2008         AP SHERMAN 5              Construction services for drainage improvements
                                       Engineering services for construction, closeout, resident
                                       project representative services, and materials testing
2008         AP SHERMAN 5              laboratory services
                                       Rehabilitation of partial Taxiway A; Overlay and mark-
                                       ing on Taxiways A, B, C, D, E, and F; Installation of new
                                       taxiway signs; Installation of temporary runway lighting
                                       and markings; Installation of precision approach path
2009         AP SHERMAN 6              indicator on Runway 17L-35R
                                       Reconstruction, rehabilitation, overlay, and marking on
2009         AP DENISON 11             Runway 17L-35R
                                       Reconstruction of portions of Runway 17L-35R using
                                       concrete and HMAC overlay on remaining portions of
                                       runway pavement; Engineering services for construction,
                                       closeout, resident project representative services, and
                                       materials testing laboratory services in connection with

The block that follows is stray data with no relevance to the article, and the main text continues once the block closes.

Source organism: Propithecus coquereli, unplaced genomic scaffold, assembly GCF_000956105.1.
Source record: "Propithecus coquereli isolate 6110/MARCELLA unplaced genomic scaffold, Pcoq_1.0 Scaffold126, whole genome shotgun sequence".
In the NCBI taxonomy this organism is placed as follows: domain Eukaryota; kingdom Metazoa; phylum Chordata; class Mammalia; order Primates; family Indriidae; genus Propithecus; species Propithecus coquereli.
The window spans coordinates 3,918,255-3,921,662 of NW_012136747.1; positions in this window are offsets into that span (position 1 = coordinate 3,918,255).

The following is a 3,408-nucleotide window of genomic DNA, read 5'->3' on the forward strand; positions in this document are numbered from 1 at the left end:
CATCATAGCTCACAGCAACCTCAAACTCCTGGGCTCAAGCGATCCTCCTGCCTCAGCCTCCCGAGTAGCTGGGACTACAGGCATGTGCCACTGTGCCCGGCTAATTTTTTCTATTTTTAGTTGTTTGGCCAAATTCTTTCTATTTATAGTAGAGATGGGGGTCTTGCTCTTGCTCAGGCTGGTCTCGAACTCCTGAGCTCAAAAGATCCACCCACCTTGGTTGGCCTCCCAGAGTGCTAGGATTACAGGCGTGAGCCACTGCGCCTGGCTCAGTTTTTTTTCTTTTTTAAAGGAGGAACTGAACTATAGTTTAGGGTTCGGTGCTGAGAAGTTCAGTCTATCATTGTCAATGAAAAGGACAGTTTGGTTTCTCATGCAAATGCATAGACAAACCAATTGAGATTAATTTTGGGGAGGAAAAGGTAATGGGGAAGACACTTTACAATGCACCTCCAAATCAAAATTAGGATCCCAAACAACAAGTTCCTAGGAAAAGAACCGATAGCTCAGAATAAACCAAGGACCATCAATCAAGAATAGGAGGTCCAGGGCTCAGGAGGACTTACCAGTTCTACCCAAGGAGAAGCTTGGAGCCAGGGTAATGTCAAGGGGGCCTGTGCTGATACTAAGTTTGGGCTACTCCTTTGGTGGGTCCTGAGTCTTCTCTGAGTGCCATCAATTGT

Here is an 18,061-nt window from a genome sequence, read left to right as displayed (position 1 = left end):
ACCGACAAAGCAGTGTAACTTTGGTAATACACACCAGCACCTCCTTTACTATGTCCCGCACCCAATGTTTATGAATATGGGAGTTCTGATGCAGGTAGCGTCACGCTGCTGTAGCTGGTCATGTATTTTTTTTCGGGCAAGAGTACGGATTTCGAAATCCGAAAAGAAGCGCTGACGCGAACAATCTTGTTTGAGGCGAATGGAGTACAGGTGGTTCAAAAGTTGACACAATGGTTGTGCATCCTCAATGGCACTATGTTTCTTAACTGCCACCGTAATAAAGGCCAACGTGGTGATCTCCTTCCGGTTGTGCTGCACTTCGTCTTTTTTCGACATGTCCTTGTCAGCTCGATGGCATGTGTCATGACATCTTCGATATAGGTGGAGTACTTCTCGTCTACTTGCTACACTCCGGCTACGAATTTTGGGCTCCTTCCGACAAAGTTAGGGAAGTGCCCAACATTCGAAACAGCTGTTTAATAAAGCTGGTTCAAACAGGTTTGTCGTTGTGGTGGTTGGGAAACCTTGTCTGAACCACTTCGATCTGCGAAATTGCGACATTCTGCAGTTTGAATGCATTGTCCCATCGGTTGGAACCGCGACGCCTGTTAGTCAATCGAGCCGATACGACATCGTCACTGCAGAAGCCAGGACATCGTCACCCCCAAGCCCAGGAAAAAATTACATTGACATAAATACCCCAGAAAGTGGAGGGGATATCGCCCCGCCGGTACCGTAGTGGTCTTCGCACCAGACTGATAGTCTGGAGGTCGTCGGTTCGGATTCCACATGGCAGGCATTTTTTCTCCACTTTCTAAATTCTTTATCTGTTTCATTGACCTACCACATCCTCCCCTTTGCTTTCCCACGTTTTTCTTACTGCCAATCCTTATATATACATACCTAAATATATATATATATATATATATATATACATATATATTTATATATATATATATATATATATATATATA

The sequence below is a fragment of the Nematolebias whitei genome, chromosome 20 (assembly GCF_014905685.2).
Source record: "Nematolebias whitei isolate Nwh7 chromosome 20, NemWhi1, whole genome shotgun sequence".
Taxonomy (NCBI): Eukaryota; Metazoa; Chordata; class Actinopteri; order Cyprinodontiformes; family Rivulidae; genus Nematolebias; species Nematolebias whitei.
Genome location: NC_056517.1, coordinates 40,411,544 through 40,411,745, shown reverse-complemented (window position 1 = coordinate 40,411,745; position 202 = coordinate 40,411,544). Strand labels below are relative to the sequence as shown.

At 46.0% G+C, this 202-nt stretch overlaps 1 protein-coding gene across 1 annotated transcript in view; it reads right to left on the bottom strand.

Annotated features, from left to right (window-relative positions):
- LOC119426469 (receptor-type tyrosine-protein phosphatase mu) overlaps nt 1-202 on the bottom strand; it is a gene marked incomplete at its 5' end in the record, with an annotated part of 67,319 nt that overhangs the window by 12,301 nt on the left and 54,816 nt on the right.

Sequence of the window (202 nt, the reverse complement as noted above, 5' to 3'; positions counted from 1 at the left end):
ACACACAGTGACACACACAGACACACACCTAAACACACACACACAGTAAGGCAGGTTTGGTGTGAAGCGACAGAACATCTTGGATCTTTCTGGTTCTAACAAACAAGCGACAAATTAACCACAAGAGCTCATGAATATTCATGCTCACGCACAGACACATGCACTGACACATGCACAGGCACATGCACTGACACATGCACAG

2009         AP SHERMAN 6              American Recovery and Reinvestment Act
2010       SHERMAN/DENISON             Airport Master Plan Update

                                           1-7                                          DRAFT
TABLE 1B (Continued)
Projects and Improvements Since 2001
North Texas Regional Airport
Year      TxDOT Project Number                        Description of Project
                             Hangar repairs to include painting, weather seals, and
2001       AM 2001 DENSN     sprinkler system upgrades
                             Paint air traffic control tower; Hangar repair and reno-
2002       AM 2002 DENSN     vation
                             Hangar repairs to include painting, roof and door, door
                             seal replacement, and window replacement; Surface
2003       AM 2003 DENSN     treatment of terminal building parking lot
2004           AM 2004 DENSN           Hangar repairs to include painting and roof